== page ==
5. Reach out to your alumni connections and mention you're interested in learning more about their field - Don't beg for a job!
6. Pursue as many on campus recruiting opportunities as you're remotely interested in
7. If you're still undecided, apply widely and see what sticks. It's always best to get a warm introduction through an alumnus.
8. Do very well in your summer internship (NEVER TAKE AN UNPAID INTERNSHIP - unless you plan to work for the federal government) and get a return offer for a full time position
Senior year - If still undecided, not much time left
1. Consider the following: Skilled military programs, Teach for America, Peace Corps, Venture for America
2. Consider grad school programs with no course prereqs: Law school, accelerated nursing, master's of accounting
3. Consider joining a coding bootcamp after graduation or UI/UX
4. Consider general corporate rotation programs with a fairly low barrier to entry
5. Look at entry level government jobs at the city, county or federal level in your area
Nick's answer above has a number of great points (work life balance, potential money, etc). Having been out of college for almost 30 years now I had a choice to make when I was a Senior in College, go into a career in Information Technology or go into Finance as a Stock Broker. I chose the former and started my journey as an IT professional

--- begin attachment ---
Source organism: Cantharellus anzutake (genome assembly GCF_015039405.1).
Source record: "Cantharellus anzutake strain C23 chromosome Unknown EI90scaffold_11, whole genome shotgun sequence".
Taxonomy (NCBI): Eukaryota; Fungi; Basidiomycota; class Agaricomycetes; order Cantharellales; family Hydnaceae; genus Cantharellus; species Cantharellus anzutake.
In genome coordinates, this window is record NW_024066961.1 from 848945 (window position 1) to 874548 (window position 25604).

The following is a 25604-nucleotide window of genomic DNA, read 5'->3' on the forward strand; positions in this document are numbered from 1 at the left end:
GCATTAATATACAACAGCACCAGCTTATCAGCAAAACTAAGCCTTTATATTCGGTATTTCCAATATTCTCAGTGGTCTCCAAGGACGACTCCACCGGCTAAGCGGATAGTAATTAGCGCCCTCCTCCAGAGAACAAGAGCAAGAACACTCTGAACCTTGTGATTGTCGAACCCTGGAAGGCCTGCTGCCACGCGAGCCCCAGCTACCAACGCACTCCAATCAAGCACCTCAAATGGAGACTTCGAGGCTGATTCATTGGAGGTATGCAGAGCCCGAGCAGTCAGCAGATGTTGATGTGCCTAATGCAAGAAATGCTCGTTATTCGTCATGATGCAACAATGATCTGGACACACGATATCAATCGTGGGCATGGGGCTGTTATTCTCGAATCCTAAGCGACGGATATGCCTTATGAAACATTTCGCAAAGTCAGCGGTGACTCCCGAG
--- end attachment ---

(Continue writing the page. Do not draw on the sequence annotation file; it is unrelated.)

A couple of things attracted to me to the job back then and still do today - Constant learning and change forcing you to keep your skills up and focus on continual learning. An added benefit is the IT field has a lot of well paying jobs and a wide variety of jobs. One of my biggest recommendations to you would be to obtain internships in the field(s) you are interested in each summer so you can see first hand how the job will be. Another recommendation is to ensure you are on LinkedIN following and learning from people in the fields you are interested in. If you type in a Day in the Life of xxx there are many resources for a variety of jobs so you can see what people in that field think about the career field they are in.
Of course the job you are going to be doing out of college will be different in the latter part of your career as you gain more experience and you have to make a decision - Do you become an expert in that field or transition into management? Read and learn as much as you can about the fields that interest you and than target those two or three areas for internships. Hope this helps and good luck!